The Creative Spirit of Madrid, Where Past and Future Mingle

Tradition meets openness in the Spanish capital

Madrid is the sixth in the "Creative Cities" series, which highlights markets that have been growing in strength as creative hot spots. 

Madrid or Barcelona? It's one of those great dilemmas, and not just for football fans. These two great cities are Spain's perennial rivals. In terms of city brand profile, Barcelona has arguably edged ahead over the years, thanks to a legacy that includes the artist Guadí, the '92 Olympics, the city's beach life, easy access from France and a more international vibe. By contrast, Madrid is far from the sea and high up, with a strong claim to be Europe's highest capital city at over 650 meters.

Yet for a capital city that is deep in Spain in every respect—geographically, historically and culturally—Madrid is strikingly open to the world. The disarmingly friendly locals, Madrileños, are keen to interact with everyone and seem ready to have a great time any time of the day or night. In fact, for all the city's embarrassment of photogenic attractions—fine architecture, great art and cultural activities, extensive parks and green spaces, attractive terraces and beautiful weather—it's the sheer buzz of the place that makes it so invigorating.

The population of the city proper is 3.3 million, although that number doubles to 6.6 million when the metropolitan area is taken into account. Around 84 percent of the population are native Spanish while the remaining 16 percent include a good number of Latin Americans. 

Other places in the world say they never sleep, but few that live up to that claim so effortlessly and so wholeheartedly. In Madrid, it's normal to see people of all ages strolling, chatting, eating, drinking, attending cultural events and generally just enjoying life at any time, day or night. Madrid is widely quoted as having more bars per inhabitant than anywhere else in Europe. Furthermore, this desire to indulge and enjoy life is especially true for those who love to dine al fresco. Madrid is obsessed with outdoor eating—an activity that demonstrates a combination of not only a love of really good food, but also being in the know of the most fashionable places.

And yet, somehow, this zest for life doesn't get in the way of Madrid working. In fact, it has proven to be a magnet for business and organizations. Santander, BBVA, Movistar, El Corte Inglés, Repsol, Mapfre and Amadeus all have central offices in Madrid. Since 2016, Google has had a campus in the city to support entrepreneurs and boost startup culture, offering resources, workspaces and classes for anyone who wants to build their own business. Netflix just opened a European production hub in the Tres Cantos area. And to keep it all moving 21st century style, Madrid is being touted as the e-scooter capital of Europe.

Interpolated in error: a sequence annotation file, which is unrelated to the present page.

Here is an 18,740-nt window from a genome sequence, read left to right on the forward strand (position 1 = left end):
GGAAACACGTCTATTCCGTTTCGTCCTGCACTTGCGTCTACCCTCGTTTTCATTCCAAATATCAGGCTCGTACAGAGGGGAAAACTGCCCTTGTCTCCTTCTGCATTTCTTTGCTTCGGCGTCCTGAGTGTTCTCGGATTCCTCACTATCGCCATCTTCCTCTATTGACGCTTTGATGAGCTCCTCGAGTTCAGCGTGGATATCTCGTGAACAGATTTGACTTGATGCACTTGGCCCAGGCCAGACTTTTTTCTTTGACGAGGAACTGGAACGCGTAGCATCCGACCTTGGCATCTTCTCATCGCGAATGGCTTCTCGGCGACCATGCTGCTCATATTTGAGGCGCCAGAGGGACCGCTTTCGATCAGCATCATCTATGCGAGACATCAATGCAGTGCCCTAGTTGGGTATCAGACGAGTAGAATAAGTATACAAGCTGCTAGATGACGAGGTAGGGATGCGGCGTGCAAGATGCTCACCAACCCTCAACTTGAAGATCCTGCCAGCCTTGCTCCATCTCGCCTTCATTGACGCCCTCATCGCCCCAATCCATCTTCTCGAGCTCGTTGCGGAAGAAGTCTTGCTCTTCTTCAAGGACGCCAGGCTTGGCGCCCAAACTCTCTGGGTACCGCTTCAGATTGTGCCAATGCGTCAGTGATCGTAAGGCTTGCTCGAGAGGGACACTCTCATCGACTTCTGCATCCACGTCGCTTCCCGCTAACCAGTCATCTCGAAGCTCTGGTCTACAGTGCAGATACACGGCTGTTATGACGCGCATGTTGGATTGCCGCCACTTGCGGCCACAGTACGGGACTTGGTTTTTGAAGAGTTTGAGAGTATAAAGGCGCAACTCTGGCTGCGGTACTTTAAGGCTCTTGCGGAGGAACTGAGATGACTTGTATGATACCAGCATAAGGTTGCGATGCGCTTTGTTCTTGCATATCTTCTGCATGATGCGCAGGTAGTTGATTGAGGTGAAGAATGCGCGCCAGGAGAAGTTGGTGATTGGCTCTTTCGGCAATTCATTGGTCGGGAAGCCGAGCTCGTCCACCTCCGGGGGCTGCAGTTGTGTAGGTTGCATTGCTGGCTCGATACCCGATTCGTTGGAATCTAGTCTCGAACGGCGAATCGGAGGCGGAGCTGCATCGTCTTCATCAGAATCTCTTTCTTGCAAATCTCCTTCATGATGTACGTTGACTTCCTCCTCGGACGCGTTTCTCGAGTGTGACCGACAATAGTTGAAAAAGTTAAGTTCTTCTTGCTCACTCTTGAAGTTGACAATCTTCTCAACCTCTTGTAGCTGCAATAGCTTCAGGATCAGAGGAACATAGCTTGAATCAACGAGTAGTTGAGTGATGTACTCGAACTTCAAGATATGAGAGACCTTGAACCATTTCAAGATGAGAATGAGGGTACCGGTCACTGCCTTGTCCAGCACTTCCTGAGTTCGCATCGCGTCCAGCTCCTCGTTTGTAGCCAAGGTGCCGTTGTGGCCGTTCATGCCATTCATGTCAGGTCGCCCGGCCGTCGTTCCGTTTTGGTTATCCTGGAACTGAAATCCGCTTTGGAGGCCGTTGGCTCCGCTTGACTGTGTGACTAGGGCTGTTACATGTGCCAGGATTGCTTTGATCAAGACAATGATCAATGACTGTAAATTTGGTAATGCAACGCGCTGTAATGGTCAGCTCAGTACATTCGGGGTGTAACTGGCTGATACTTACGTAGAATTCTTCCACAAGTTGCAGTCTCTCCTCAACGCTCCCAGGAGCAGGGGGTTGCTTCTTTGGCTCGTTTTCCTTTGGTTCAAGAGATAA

Madrid boasts the lion's share of Spain's advertising agencies (33 percent).  Locals (and newcomers) say agency people are attracted to Madrid because it's a high-energy, safe, multicultural capital city that also lays claim to the best weather in Europe. For people working in the creative economy, the sheer volume and caliber of cultural activities, cultural centers and wealth of art is an inspiration for the creative economy.

Creative industries are concentrated mainly in the central parts of the metropolitan area of Madrid (31 percent), following the North-South central axis of the city. The agencies with the strongest reputations for creativity are near the most vibrant barrios of the city—hipster-loving Malasaña, the LGBT hub of Chueca, and multicultural Lavapies.

Marketing in Spain has to take account of several distinctly Spanish cultural traits. They look for the best value for money, yet they don't mind splashing out to reward themselves. Partly because the Spanish spend more time out and about than in front of a computer screen, the online market hasn't grown as fast as in other European countries. Even so, around 60 percent of the population now shop online. It helps that a massive 75 percent of the country has high-speed fiber, compared with just 5 percent in Germany. Also, distinctively, the Spanish demonstrate the interplay between traditional and modern. Consumers tend to be conservative, with a preference for familiar products, but they are inquisitive, especially the young. With the right messages, they can be tempted to try new things and even make lifestyle changes. Among many surprises, Spain has 46 Bitcoin ATMs.

For marketers and their clients, Madrid has a lot more than the quality-of-life appeal that makes it such a powerful attraction for a certain category of tourists. Other areas of Spain that offer sand and sea get bigger tourist numbers, but the 7.8 million who came to Madrid in 2018 tend to spend more, stay longer and seek out cultural activities and local traditions. Its combination of face-to-face interactions, appetite for life and creative buzz are guaranteed to inspire marketing minds.

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Naomi Troni
Naomi Troni is global chief marketing and growth officer at Wunderman Thompson.

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